Chatbots also help you establish a positive first impression. No lawyer can be available 24/7 to answer client questions, but chatbots can. For example, if someone visits your website at 3 am, desperate and in need of legal help, your chatbot can answer their initial questions and even prompt them to leave you a message. While you sleep, your chatbot helped them think of you as being there for them.

Contract Review

This is another increasingly widespread application of AI in the law profession. Any lawyer who works with contracts understands the time-consuming process of going through those contracts, evaluating terms, and looking for potential risks. The process can take hours and often feels monotonous to a skilled professional with an advanced degree.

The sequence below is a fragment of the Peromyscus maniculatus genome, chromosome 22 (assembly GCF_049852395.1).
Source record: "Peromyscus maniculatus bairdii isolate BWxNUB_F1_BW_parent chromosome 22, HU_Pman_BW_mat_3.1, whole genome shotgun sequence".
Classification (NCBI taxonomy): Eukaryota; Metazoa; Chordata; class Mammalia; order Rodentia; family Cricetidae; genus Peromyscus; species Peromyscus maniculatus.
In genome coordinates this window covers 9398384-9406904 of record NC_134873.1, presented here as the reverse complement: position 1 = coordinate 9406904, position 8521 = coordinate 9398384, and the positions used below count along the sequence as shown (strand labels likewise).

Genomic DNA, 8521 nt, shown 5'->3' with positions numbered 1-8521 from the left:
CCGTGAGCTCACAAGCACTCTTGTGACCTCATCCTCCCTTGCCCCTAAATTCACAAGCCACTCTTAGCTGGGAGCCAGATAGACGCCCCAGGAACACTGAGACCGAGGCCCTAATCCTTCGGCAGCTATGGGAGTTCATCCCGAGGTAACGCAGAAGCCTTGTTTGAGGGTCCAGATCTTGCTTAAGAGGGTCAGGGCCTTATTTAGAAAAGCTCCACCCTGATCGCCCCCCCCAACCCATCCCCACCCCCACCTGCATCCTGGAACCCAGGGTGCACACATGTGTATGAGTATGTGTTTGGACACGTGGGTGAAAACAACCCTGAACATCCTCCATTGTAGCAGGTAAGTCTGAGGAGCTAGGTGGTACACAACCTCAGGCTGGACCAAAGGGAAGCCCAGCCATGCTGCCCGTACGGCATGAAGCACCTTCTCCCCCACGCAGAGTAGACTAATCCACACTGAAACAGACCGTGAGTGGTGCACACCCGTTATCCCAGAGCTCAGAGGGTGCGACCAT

Contract review is the ideal candidate for AI automation, primarily because of its repetitive nature. Machine learning algorithms can teach AI to recognize risky or unfair terms and flag those terms for lawyer review. Instead of reading through multiple lines of text, the lawyer can focus on the problematic areas and spend their time developing alternatives.

One impressive example of AI contract review is the automation tool Lawgeex. The brainchild of a corporate attorney and an AI professional, Lawgeex reads and redlines pre-negotiation contracts so lawyers can focus on more complex tasks. By improving the speed and accuracy of contract review, Lawgeex helps law firms to accelerate approval.


AI’s high-level document review capabilities are also valuable to the discovery process. Traditionally, this process has involved hours spent wading through piles of documents, many of which would prove irrelevant.

AI can quickly perform this frustratingly manual task, often yielding better results than a human attorney. Instead of reading each document, it scans the batch looking for indications that an item is relevant and crucial. Machine learning algorithms allow the AI to: 

  • Find the most critical items in large document batches